Saturday morning, in the midst of breakfast on a silent retreat, our lovable, gregarious, differently-abled dishwasher, Myron, walked into the dining room and shouted, “Good morning! Merry Christmas!” to our guests. The men on silent retreat, rather than being upset or irritated by the intrusion into their silence, grinned and smiled warmly at Myron.
Myron worked here for a number of years before Covid, and returned this fall after a Covid hiatus to help us when we have larger groups. That was a wonderful reunion, as we missed having Myron here as much as Myron missed being here. Most of our guests also welcome and accept Myron, even though he is different and sometimes has to be reminded about appropriate language.
Several of the men later commented to Kim and Kari, our weekend host, that they were pleasantly surprised to see that we included Myron on our team. Others said they had never been to a retreat center that had a differently-abled employee. Now its possible, maybe even likely, that other retreat centers are just as inclusive in hiring as we are but that their employees are just not as out-going as our Myron.
But Myron being part of our team is not about anyone’s admiration and acceptance, nor is it about anyone else’s hiring practices. Myron is here because of who we are and how we want to be. Our mission statement says we are “a community welcoming all seeking healing, hope and transformation through deeper connection with God, Self, Others, and Creation.” Our core values include hospitality (creating safe and welcoming environments where the gifts of all are cherished) and compassion (being present to all people with an open and loving heart). That mission is not limited to our guests.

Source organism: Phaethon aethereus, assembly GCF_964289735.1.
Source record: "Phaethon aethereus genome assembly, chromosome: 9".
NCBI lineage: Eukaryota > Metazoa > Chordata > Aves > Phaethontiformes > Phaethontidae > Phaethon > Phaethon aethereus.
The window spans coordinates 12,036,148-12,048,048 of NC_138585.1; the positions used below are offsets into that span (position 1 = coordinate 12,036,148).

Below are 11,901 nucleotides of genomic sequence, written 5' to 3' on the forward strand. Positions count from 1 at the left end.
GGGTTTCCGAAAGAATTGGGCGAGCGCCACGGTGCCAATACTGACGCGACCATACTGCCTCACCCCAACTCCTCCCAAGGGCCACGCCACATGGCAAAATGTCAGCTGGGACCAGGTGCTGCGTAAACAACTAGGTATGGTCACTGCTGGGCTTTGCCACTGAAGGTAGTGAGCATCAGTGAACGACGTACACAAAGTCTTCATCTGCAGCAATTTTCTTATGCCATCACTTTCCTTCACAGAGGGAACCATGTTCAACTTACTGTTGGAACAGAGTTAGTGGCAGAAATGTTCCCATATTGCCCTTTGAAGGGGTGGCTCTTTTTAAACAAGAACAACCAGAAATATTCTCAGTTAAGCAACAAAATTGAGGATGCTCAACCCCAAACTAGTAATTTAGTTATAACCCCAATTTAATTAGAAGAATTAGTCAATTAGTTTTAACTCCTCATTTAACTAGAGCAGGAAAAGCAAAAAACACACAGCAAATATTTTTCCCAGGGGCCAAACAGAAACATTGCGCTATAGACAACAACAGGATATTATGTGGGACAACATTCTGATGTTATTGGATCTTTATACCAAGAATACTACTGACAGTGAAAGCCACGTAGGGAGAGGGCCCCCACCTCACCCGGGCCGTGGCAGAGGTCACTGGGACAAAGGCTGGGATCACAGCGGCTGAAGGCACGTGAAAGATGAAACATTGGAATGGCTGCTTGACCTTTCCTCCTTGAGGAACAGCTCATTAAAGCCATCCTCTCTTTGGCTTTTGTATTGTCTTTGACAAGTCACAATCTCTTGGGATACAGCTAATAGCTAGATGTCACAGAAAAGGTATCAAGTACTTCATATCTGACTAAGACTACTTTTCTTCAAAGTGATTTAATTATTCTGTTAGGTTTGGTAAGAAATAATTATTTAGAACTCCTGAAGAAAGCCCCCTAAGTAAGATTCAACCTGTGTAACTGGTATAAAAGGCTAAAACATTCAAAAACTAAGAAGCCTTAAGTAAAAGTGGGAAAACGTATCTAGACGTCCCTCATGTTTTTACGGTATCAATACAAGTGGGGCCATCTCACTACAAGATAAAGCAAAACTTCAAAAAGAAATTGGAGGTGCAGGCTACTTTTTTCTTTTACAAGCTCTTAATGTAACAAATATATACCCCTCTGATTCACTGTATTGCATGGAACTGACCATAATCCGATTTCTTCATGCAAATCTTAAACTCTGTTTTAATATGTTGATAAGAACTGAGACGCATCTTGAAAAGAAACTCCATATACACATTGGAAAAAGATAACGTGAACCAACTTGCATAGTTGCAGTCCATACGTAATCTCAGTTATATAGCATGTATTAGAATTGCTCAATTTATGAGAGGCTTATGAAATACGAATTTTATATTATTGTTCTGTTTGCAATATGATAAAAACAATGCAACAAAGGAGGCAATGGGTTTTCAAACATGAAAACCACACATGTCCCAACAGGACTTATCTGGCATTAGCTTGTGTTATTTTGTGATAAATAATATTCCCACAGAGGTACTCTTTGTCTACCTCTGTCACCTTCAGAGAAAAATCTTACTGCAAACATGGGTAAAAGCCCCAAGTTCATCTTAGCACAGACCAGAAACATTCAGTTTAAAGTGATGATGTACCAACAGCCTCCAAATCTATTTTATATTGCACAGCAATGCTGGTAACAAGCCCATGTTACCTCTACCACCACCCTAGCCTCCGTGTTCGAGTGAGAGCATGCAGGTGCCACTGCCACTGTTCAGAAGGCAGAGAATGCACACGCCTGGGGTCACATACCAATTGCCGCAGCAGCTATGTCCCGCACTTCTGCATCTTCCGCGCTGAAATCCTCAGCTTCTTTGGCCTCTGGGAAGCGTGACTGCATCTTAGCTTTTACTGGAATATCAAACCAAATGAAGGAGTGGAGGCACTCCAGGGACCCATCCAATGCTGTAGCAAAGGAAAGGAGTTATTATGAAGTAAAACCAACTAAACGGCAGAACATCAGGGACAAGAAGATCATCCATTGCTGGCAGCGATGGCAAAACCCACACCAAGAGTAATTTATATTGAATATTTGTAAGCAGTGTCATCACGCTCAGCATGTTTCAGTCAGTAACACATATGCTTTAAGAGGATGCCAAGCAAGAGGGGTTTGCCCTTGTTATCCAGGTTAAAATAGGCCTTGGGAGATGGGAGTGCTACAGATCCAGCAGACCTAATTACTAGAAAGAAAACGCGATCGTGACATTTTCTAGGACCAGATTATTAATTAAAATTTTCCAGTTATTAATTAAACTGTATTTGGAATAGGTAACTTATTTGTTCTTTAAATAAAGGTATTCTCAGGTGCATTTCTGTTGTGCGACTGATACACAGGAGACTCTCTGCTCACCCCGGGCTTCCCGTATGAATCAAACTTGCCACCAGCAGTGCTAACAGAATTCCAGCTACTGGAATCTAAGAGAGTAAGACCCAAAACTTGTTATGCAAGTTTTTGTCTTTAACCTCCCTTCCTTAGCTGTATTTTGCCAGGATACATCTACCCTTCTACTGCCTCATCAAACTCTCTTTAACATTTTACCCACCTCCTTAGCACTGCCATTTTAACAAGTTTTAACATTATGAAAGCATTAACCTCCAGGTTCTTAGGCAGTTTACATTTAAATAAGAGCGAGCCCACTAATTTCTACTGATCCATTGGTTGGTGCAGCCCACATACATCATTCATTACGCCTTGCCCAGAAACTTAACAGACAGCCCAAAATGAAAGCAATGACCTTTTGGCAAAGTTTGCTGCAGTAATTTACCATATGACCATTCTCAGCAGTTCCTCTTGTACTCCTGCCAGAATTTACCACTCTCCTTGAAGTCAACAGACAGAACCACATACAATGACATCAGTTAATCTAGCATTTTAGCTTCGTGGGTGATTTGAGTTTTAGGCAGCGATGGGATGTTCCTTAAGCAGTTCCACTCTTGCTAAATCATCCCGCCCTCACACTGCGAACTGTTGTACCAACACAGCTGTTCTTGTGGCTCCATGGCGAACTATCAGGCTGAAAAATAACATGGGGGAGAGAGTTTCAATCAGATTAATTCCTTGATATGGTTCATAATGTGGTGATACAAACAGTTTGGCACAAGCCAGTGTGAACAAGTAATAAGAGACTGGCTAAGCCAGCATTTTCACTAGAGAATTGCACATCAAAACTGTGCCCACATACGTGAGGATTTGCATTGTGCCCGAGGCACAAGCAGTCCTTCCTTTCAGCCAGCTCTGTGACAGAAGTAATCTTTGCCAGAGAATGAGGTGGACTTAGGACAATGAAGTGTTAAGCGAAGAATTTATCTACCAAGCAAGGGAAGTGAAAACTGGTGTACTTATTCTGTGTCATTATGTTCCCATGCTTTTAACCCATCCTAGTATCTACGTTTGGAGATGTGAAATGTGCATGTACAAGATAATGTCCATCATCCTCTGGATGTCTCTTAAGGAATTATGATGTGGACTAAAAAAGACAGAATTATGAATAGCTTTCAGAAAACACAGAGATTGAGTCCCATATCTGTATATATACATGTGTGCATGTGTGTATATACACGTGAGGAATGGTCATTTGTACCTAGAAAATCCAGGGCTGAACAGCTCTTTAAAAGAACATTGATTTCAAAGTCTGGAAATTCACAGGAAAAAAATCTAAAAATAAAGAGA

Perhaps most importantly, it isn’t even about Myron’s abilities or limitations. In reality, we are all differently-abled. Sometimes our limitations are a consequence of age or disease, other times they are limitations we were born with. Our limitations do not make us less important or less worthy, though, because it is not the limitations we choose to focus on. It is the different gifts each one brings, the variety of gifts each person cheerfully contributes to our community.
It is also about belonging. Everyone needs a place to belong, a community where their gifts are not only welcomed, but cherished. Everyone needs to know they are missed when they are away and that they will be welcomed when they return.
For all the differently-abled people in our world, for the gifts they bring and for the lessons they teach us, we say Deo Gratias!
Happy to hear that Myron is back with us.
Amen! Wow I love this! Beautifully written – thanks for sharing!